Editors' ChoiceDNA Events

Plant Pathogens Trigger DNA Recombination

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Science's STKE  17 Jun 2003:
Vol. 2003, Issue 187, pp. tw230-TW230
DOI: 10.1126/stke.2003.187.tw230

In plants, DNA rearrangement can be stimulated by various environmental and pathogenic stresses. Kovalchuk et al. designed a luciferase reporter assay that depended on DNA recombination events to visualize stimulation of DNA rearrangement in virally infected tobacco plants. The recombination events occurred in leaves that did not yet contain detectable virus. Stimulation of DNA rearrangement preceded spread of the virus to uninfected leaves and could be transmitted to uninfected plants by grafting of uninfected leaves from plants exposed to virus on other leaves. These results indicated that the pathogen itself was not causing DNA rearrangement directly, but rather that the virus activated a signaling cascade that triggered the increased recombination rate. The results were confirmed by following recombination frequencies of an endogenous gene. Increased frequency of recombination in plants grown from seeds of plants grafted with leaves from infected plants was also noted. The authors propose that a mobile signal, the systemic recombination signal, is generated in response to viral infection that stimulates DNA rearrangement throughout the plant. This signal did not appear to be the same as that involved in systemic acquired resistance.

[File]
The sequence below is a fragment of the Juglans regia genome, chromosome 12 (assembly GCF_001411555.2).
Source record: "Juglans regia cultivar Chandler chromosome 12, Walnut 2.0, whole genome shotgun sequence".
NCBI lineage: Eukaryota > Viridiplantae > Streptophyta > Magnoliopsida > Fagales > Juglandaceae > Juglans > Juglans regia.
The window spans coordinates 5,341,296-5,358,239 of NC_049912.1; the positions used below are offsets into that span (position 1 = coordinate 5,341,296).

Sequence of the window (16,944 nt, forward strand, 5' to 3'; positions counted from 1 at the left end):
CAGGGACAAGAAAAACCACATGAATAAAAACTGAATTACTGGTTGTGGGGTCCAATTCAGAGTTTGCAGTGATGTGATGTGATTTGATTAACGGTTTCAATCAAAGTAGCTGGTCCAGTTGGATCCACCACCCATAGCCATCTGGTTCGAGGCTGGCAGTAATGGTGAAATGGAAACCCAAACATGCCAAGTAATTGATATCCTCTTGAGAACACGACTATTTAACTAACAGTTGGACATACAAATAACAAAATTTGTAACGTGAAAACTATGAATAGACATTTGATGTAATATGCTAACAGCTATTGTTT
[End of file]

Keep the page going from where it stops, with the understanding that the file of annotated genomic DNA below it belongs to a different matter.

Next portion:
I. Kovalchuk, O. Kovalchuk, V. Kalck, V. Boyko, J. Filkowski, M. Heinlein, B. Hohn, Pathogen-induced systemic plant signal triggers DNA rearrangements. Nature 423, 760-762 (2003). [Online Journal]

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